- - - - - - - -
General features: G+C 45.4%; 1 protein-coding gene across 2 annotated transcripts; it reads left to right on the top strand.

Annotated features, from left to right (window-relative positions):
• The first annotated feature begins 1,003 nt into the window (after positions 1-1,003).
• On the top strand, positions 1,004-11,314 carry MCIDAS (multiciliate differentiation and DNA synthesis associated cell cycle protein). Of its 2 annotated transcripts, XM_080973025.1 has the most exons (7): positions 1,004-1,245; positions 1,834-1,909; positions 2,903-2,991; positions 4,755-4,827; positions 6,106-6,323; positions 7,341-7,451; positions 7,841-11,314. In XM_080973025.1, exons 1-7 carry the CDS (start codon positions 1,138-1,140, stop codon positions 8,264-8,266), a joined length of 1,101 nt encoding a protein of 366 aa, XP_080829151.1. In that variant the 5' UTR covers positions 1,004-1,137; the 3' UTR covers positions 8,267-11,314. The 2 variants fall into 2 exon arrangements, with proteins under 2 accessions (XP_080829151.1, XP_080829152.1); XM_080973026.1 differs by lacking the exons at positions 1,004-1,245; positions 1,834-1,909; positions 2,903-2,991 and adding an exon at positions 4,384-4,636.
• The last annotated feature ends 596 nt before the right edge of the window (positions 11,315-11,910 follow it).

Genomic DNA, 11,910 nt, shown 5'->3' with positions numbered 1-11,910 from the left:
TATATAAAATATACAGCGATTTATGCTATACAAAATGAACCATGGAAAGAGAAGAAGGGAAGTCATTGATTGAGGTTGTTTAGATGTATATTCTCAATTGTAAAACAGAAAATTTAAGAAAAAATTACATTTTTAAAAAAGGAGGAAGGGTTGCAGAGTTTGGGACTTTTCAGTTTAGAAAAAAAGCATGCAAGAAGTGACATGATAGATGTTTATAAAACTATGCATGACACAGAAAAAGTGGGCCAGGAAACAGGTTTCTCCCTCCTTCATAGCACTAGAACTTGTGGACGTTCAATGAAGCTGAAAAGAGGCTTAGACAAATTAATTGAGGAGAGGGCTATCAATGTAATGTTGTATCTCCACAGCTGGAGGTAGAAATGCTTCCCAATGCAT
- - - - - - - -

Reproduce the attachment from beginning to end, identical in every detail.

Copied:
General features: G+C 45.4%; 1 protein-coding gene across 2 annotated transcripts; it reads left to right on the top strand.

Annotated features, from left to right (window-relative positions):
• The first annotated feature begins 1,003 nt into the window (after positions 1-1,003).
• On the top strand, positions 1,004-11,314 carry MCIDAS (multiciliate differentiation and DNA synthesis associated cell cycle protein). Of its 2 annotated transcripts, XM_080973025.1 has the most exons (7): positions 1,004-1,245; positions 1,834-1,909; positions 2,903-2,991; positions 4,755-4,827; positions 6,106-6,323; positions 7,341-7,451; positions 7,841-11,314. In XM_080973025.1, exons 1-7 carry the CDS (start codon positions 1,138-1,140, stop codon positions 8,264-8,266), a joined length of 1,101 nt encoding a protein of 366 aa, XP_080829151.1. In that variant the 5' UTR covers positions 1,004-1,137; the 3' UTR covers positions 8,267-11,314. The 2 variants fall into 2 exon arrangements, with proteins under 2 accessions (XP_080829151.1, XP_080829152.1); XM_080973026.1 differs by lacking the exons at positions 1,004-1,245; positions 1,834-1,909; positions 2,903-2,991 and adding an exon at positions 4,384-4,636.
• The last annotated feature ends 596 nt before the right edge of the window (positions 11,315-11,910 follow it).

Genomic DNA, 11,910 nt, shown 5'->3' with positions numbered 1-11,910 from the left:
TATATAAAATATACAGCGATTTATGCTATACAAAATGAACCATGGAAAGAGAAGAAGGGAAGTCATTGATTGAGGTTGTTTAGATGTATATTCTCAATTGTAAAACAGAAAATTTAAGAAAAAATTACATTTTTAAAAAAGGAGGAAGGGTTGCAGAGTTTGGGACTTTTCAGTTTAGAAAAAAAGCATGCAAGAAGTGACATGATAGATGTTTATAAAACTATGCATGACACAGAAAAAGTGGGCCAGGAAACAGGTTTCTCCCTCCTTCATAGCACTAGAACTTGTGGACGTTCAATGAAGCTGAAAAGAGGCTTAGACAAATTAATTGAGGAGAGGGCTATCAATGTAATGTTGTATCTCCACAGCTGGAGGTAGAAATGCTTCCCAATGCAT